Greenwich Village, even then, was essentially a middle to upper-class community. Two of the best gourmet markets in New York at the time, Balducci’s and The Jefferson Market were there, as was Porto Rico Coffee with its dozens of fresh-ground blends; there were family-owned bakeries, Italian food shops, specialty stores and the famed outdoor Union Square Greenmarket with over 100 farmers trucking in their goods to sell. The old 14th Street Meat Market was also still operating. We asked for contributions on a regular sustaining basis and no one refused.

We had too many volunteers. Relationships were being formed with our guests. My co-chair and I pushed to invite them inside for a sit-down meal. The rabbi said no; ultimately he and the temple board relented. The same activist neighbour who’d provided our seed money volunteered to make soup every Saturday, soup for over 100 people. Once a month we served hot dogs and beans, the hands-down favourite; lasagna, meat loaf or spaghetti with homemade sauce and meatballs. Our guests gave us tips, made requests: Please no green peppers in the spaghetti sauce; peppers caused gas and made them fart. The Sisterhood ladies enthusiastically cooked, they baked; they served; they were Jewish mothers. Eat!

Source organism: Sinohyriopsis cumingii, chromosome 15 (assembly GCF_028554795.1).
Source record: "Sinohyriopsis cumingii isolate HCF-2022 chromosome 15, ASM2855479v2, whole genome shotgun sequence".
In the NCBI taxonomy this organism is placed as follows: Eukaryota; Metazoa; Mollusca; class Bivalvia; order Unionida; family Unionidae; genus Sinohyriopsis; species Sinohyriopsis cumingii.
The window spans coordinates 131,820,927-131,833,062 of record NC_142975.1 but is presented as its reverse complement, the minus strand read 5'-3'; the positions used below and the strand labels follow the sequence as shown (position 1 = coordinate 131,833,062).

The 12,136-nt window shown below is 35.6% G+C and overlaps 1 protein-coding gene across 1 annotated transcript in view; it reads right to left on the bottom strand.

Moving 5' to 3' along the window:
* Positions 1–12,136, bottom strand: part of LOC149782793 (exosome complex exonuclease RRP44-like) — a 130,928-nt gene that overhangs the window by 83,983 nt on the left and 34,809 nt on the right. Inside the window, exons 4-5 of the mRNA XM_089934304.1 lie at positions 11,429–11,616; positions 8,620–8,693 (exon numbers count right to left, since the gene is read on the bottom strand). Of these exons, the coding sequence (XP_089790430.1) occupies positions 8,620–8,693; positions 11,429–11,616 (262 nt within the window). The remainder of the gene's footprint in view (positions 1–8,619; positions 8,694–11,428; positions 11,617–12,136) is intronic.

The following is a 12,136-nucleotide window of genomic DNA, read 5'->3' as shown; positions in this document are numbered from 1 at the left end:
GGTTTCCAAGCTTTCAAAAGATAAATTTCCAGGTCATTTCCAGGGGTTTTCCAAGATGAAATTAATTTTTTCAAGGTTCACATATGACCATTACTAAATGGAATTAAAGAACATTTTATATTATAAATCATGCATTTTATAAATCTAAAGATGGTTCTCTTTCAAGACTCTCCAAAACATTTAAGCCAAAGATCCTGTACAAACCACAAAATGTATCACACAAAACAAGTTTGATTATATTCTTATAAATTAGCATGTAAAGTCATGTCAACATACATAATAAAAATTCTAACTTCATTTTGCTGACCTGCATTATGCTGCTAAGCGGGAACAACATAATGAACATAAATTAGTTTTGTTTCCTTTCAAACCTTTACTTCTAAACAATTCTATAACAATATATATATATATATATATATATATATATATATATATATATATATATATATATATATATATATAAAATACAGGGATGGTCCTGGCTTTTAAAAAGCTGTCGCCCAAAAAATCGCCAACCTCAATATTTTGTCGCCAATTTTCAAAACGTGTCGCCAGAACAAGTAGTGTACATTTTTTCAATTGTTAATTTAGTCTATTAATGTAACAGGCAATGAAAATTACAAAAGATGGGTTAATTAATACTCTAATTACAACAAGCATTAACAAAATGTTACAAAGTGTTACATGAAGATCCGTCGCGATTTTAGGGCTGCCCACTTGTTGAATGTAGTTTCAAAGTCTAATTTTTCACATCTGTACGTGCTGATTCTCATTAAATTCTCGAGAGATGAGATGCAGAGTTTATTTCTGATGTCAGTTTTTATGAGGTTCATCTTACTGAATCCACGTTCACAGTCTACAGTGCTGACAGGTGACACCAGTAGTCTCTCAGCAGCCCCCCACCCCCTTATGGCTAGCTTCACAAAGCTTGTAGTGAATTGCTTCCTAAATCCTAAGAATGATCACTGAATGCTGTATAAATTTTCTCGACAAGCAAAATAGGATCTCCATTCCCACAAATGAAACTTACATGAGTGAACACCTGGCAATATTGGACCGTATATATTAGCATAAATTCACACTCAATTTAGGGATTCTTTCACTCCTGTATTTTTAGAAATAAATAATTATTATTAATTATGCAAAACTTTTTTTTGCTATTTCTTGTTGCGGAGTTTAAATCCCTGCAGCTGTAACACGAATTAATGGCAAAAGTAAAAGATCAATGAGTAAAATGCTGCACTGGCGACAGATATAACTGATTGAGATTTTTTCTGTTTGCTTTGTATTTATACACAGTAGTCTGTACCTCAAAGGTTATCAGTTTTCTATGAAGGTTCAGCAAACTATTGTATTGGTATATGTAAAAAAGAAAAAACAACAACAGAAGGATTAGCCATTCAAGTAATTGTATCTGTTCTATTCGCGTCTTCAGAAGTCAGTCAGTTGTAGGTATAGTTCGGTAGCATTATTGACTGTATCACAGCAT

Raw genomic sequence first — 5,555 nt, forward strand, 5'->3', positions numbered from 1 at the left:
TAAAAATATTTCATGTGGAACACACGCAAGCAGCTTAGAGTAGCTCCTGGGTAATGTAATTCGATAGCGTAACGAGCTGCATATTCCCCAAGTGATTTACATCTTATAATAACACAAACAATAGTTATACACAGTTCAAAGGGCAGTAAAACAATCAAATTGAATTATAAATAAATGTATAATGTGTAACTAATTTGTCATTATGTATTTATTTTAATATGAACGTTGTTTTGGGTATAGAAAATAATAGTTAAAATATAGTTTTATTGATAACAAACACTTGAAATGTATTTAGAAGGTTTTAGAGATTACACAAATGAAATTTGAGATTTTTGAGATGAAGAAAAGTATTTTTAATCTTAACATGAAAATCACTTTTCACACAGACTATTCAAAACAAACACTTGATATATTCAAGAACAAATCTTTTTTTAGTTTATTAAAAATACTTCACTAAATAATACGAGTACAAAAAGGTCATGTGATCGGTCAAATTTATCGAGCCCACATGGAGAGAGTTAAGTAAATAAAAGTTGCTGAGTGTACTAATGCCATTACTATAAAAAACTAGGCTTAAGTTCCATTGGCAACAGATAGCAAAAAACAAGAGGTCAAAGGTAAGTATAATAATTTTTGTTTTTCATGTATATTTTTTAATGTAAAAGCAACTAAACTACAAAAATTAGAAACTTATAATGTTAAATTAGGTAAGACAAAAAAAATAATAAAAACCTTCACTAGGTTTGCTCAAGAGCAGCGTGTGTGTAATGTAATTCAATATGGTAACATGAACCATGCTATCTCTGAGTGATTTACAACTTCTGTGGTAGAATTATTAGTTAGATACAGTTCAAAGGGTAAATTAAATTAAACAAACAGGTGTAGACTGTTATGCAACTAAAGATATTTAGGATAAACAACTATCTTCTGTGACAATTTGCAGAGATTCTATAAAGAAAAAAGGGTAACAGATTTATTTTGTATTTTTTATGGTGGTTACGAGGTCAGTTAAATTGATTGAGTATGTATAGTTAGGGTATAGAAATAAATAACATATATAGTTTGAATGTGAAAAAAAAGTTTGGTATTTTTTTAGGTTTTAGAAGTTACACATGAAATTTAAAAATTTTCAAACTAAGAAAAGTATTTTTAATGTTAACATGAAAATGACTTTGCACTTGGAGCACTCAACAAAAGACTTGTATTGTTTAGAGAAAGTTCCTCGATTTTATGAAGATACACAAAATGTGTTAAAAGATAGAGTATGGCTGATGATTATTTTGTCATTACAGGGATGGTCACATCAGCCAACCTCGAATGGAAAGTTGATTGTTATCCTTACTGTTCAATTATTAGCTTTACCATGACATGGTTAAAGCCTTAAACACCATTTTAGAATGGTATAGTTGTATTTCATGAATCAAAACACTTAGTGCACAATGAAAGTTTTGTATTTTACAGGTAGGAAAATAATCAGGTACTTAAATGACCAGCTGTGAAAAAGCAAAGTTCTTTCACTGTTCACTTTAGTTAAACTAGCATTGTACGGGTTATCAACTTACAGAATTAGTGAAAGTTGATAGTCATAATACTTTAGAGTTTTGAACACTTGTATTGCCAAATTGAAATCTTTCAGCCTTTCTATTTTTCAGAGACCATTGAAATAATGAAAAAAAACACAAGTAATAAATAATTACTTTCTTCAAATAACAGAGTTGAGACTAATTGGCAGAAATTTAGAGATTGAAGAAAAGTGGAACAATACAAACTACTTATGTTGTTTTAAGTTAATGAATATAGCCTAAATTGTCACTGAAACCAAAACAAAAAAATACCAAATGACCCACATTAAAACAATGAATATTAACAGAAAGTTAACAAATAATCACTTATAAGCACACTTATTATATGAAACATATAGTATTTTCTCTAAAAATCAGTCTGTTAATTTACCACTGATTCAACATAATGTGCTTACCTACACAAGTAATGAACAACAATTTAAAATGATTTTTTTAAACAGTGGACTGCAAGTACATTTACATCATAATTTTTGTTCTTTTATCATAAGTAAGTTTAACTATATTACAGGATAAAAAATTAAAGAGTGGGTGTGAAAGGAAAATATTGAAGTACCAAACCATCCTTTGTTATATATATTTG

Every week, I went to Balducci’s, where I was allowed to pick anything I wanted from the stockroom of food they couldn’t sell because a label on a can was torn, or a box had a dent. Tinned wild salmon, organic nut butters, Tiptree jams, pâté, Spanish tuna and anchovies packed in oil, dried fruits from the Middle East – the assortment was dazzling. While I selected, five elderly Italian men sat nearby in a tiny room, spending their days making mozzarella from an enormous vat. Balducci’s gave day-old artisanal bread of every variety imaginable, baby artichokes, Japanese eggplants, mesclun lettuce, haricots verts, wild mushrooms and hothouse fruits. From the Greenmarket, farmers donated apples, pears, strawberries, New Jersey beefsteak tomatoes, fresh-picked corn. Our coffee wasn’t any old coffee – we had Moka mint, vanilla almond, Puerto Rican dark, French Roast. One temple member bought kitsch-designed tropical-fruit oilcloth for tablecloths; others arrived with fresh flowers and patterned paper napkins.